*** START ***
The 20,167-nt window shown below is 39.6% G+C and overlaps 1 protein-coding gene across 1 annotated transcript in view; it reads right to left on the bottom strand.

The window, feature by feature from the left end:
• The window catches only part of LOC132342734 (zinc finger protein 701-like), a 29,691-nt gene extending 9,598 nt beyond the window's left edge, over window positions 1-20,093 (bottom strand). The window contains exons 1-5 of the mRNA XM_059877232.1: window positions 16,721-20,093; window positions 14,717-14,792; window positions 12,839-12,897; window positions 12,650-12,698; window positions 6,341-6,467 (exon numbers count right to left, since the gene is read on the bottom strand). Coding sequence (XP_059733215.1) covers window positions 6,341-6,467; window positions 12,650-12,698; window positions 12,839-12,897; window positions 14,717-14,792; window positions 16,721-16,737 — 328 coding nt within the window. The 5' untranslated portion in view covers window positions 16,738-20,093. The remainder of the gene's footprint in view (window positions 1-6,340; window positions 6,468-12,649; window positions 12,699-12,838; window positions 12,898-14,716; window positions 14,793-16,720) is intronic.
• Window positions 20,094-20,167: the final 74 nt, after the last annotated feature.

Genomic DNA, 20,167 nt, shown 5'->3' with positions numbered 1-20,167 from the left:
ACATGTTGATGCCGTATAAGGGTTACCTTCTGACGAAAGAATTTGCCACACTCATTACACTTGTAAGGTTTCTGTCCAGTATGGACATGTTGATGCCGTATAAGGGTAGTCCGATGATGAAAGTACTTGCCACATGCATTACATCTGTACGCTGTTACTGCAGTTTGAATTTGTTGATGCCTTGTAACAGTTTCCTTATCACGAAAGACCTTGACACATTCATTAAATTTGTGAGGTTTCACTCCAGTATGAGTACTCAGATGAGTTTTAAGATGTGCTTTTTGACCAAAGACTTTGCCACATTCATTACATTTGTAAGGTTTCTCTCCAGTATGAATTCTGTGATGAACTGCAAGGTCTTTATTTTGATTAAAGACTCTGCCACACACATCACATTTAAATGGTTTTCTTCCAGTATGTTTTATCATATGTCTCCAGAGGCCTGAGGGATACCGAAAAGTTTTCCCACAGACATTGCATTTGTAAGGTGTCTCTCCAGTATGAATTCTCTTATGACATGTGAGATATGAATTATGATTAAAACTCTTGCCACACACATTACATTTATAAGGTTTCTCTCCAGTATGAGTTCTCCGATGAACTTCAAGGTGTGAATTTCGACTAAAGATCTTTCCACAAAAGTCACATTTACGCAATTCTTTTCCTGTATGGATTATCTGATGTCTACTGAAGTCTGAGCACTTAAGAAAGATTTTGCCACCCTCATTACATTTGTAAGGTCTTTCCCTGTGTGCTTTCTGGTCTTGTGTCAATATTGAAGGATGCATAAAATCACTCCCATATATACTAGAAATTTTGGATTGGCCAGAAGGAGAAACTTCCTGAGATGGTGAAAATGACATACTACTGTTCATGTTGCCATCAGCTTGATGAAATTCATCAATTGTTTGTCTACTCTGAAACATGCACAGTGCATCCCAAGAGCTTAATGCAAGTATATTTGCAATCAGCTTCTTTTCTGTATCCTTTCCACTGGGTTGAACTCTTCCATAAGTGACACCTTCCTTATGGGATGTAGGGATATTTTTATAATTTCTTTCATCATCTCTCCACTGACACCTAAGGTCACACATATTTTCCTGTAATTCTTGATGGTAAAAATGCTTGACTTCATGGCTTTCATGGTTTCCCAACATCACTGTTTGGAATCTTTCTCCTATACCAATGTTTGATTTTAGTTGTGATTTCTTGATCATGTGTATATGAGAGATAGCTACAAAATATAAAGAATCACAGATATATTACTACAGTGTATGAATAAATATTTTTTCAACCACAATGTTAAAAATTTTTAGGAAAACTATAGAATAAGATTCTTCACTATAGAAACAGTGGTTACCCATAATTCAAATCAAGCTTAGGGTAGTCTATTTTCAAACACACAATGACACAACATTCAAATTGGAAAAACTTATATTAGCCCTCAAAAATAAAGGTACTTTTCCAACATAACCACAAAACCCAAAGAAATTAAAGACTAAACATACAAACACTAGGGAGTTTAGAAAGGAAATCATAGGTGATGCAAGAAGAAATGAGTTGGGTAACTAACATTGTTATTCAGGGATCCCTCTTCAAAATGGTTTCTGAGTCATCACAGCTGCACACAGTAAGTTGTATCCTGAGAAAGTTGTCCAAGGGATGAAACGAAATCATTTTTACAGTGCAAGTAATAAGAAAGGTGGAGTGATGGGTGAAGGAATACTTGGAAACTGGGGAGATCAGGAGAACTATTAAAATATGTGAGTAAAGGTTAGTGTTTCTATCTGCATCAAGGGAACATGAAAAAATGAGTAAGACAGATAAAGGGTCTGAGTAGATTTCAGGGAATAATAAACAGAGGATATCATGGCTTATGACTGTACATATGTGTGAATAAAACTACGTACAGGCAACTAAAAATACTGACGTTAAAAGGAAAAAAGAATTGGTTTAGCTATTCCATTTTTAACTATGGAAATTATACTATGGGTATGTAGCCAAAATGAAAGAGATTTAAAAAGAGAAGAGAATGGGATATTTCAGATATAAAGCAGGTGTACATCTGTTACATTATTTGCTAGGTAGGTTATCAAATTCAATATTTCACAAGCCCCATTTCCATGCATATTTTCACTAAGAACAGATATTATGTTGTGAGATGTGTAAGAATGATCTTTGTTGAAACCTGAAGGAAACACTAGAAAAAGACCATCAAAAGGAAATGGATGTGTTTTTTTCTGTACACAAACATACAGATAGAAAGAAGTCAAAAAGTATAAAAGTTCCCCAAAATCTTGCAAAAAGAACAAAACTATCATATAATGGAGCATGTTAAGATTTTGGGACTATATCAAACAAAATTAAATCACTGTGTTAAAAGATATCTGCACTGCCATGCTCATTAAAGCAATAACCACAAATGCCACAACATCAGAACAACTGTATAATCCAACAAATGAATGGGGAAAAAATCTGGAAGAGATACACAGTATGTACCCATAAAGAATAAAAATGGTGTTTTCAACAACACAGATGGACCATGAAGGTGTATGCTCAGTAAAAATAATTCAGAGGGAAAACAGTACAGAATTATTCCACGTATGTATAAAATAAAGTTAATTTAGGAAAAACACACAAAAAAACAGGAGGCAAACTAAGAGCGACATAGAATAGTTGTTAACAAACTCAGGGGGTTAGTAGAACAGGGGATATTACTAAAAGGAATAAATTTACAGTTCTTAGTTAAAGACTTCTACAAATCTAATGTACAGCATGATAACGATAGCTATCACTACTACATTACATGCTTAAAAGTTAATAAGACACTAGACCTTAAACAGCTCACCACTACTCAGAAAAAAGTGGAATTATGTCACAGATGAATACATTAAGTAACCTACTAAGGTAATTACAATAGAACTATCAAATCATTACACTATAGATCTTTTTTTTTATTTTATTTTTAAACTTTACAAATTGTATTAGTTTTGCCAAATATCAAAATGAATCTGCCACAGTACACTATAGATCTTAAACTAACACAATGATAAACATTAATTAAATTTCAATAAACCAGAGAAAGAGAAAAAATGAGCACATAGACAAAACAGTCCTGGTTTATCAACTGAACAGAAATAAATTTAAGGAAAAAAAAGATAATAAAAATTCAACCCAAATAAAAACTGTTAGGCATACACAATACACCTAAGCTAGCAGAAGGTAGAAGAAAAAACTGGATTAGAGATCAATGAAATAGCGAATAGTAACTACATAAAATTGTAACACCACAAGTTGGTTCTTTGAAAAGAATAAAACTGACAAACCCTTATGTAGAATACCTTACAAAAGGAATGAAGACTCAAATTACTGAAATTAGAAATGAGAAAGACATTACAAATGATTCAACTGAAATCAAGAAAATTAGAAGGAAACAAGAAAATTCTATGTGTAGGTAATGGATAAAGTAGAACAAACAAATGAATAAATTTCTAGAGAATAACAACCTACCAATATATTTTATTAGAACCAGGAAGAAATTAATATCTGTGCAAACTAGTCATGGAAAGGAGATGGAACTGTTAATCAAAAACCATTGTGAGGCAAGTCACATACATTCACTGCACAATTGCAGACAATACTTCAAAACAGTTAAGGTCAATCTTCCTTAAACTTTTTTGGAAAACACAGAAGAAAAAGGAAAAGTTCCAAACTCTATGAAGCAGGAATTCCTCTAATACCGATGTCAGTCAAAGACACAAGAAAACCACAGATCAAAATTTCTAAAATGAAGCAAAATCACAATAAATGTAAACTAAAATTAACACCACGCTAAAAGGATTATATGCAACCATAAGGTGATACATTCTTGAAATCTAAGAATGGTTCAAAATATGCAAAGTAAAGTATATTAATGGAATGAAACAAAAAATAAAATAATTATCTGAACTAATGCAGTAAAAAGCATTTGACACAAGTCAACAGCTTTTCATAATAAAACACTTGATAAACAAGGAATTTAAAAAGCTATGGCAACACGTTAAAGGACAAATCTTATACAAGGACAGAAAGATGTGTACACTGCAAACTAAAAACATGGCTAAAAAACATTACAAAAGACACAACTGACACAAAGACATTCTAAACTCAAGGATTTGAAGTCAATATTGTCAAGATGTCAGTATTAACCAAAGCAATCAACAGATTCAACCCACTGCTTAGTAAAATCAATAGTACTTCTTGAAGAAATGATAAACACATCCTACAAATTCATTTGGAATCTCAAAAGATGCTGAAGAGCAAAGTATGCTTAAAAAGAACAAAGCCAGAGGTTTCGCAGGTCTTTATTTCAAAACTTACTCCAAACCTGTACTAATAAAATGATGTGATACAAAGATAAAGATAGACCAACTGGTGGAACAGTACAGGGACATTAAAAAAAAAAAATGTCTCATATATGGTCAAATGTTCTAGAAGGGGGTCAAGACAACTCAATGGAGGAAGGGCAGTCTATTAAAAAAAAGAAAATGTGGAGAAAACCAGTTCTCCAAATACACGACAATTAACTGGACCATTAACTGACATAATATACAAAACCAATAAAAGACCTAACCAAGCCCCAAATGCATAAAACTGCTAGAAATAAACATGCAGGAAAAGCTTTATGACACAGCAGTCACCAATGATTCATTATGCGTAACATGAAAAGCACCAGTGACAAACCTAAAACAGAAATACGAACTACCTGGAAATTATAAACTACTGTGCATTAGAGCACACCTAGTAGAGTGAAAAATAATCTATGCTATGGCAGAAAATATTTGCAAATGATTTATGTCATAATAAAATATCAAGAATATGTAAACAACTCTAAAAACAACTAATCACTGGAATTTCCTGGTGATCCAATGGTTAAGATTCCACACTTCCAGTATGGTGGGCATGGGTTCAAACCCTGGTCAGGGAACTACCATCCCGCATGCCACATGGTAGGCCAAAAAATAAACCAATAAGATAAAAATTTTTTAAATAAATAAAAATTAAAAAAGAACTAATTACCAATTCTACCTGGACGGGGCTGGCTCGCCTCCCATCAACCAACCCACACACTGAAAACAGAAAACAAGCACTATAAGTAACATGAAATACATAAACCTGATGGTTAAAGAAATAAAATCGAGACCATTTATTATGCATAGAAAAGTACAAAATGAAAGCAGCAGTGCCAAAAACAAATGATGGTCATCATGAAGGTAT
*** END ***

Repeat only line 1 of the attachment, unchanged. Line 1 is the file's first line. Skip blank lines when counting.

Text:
The 20,167-nt window shown below is 39.6% G+C and overlaps 1 protein-coding gene across 1 annotated transcript in view; it reads right to left on the bottom strand.